Climate Change in the News is a Planet Change selection of the latest news on climate change, nature, our environment and the impacts of a changing planet. Here’s what we’ve found and are reading. Tell us what interesting news has hit your screens this week.
Greenland Melting Breaks Record Four Weeks Before Season’s End
Melting over the Greenland ice sheet shattered the seasonal record on August 8 — a full four weeks before the close of the melting season, reports Marco Tedesco, assistant professor of Earth and atmospheric sciences at The City College of New York. “With more yet to come in August, this year’s overall melting will fall way above the old records. That’s a goliath year — the greatest melt since satellite recording began in 1979,” said Professor Tedesco. (ScienceDaily)
In Midst of a Drought, Keeping Traffic Moving on the Mississippi
The Army Corps of Engineers has more than a dozen dredging vessels working the Mississippi this summer. Despite being fed by water flowing in from more than 40 percent of the United States, the river is feeling the ruinous drought affecting so much of the Midwest. Some stretches are nearing the record low-water levels experienced in 1988, when river traffic was suspended in several spots. (The New York Times)
Diversity Keeps Grasslands Resilient to Drought, Climate Change
A recent study found that grasses do not appear to be losing the turf war against climate when it comes to surviving with little precipitation. The Kansas State University-led study looked at the drought tolerance of 426 species of grass from around the world. The goal was to better understand how grasslands in different parts of the world may respond to the changes in frequency and severity of drought in the future. (Terra Daily)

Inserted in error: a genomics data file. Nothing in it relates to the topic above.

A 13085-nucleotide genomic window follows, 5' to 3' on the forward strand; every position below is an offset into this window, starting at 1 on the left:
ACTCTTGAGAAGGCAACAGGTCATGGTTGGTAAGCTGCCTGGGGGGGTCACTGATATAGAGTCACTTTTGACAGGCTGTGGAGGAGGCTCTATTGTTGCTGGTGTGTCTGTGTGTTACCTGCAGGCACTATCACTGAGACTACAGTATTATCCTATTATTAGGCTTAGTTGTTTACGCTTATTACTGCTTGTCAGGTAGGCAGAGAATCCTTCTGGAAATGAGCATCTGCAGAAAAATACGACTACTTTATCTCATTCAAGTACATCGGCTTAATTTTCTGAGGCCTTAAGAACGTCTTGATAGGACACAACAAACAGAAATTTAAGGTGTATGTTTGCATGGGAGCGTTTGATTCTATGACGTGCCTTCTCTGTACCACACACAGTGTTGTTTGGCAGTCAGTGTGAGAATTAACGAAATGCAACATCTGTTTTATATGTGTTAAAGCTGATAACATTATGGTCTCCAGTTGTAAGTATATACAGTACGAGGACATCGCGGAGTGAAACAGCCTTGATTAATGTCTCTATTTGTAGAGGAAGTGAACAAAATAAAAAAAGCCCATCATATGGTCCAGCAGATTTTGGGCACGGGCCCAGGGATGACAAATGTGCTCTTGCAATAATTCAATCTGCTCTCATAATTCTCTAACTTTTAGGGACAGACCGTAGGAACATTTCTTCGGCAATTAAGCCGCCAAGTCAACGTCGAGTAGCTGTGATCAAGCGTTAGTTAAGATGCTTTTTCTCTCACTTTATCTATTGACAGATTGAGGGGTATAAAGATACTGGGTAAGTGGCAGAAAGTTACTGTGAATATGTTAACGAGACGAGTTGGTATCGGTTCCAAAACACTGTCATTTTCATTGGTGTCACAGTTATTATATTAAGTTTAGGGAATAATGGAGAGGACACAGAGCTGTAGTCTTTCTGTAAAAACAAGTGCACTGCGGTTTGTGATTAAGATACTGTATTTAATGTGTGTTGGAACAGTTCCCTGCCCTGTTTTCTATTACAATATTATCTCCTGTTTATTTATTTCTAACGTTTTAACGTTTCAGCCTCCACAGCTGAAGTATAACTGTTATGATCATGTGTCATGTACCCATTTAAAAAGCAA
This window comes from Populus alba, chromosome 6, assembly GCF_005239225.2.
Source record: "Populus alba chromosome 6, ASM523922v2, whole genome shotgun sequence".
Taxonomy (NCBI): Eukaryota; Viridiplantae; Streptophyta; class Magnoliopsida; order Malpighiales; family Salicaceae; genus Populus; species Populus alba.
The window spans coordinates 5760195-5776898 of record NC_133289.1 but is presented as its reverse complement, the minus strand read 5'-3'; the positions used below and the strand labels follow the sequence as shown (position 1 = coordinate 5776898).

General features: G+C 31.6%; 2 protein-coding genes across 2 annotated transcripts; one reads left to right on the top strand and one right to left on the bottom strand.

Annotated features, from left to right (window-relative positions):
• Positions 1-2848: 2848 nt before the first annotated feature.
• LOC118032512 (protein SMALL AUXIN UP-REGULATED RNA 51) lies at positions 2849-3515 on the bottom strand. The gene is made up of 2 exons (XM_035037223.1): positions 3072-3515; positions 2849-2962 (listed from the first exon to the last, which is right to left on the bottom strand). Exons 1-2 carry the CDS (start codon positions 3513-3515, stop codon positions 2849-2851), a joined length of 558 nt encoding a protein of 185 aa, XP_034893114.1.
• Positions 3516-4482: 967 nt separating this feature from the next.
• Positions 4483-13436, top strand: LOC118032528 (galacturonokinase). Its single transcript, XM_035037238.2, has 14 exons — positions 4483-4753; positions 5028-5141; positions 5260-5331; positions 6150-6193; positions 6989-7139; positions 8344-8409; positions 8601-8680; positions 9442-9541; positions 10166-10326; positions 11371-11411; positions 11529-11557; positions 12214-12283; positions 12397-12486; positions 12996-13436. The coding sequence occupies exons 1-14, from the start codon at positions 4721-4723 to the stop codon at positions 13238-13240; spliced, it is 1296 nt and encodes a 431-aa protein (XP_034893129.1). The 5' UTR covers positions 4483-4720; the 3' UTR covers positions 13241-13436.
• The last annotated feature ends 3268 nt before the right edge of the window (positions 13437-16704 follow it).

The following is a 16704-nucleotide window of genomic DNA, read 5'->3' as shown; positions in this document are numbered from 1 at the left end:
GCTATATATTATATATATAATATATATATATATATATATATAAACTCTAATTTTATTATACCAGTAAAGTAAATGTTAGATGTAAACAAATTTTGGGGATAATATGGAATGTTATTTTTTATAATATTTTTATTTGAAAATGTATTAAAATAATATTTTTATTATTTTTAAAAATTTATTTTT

The Cost of Cool
The blackouts that left hundreds of millions of Indians sweltering in the dark last month underscored the status of air-conditioning as one of the world’s most vexing environmental quandaries. (New York Times)
Hybrid Sharks Show How Nature Adapts to Climate Change
Off the coast of Australia, researchers have identified the first hybrid shark—a genetic mashup of the common black tip and Australian black tip. The result is a more robust breed of shark with a timely adaptation: an increased coastal range. The researchers speculate that the interbreeding may help ensure the survival of the shark species in the face of climate change or fishing pressures. (Good Environment)
Drought Side Effects May Include Toxic Crops In the Midwest
The worst U.S. drought in five decades has parched the land and decimated crops. It now threatens to deal a second blow to farmers, who may have to throw out tons of toxic feed. Agriculture groups are warning farmers that drought-hit plants may have failed to process nitrogen fertilizer due to stunted growth, making them poisonous to livestock. (Huffington Post)
Stephanie Hedean is a Strategic Marketing and Communications Consultant and a Volunteer at The Nature Conservancy.
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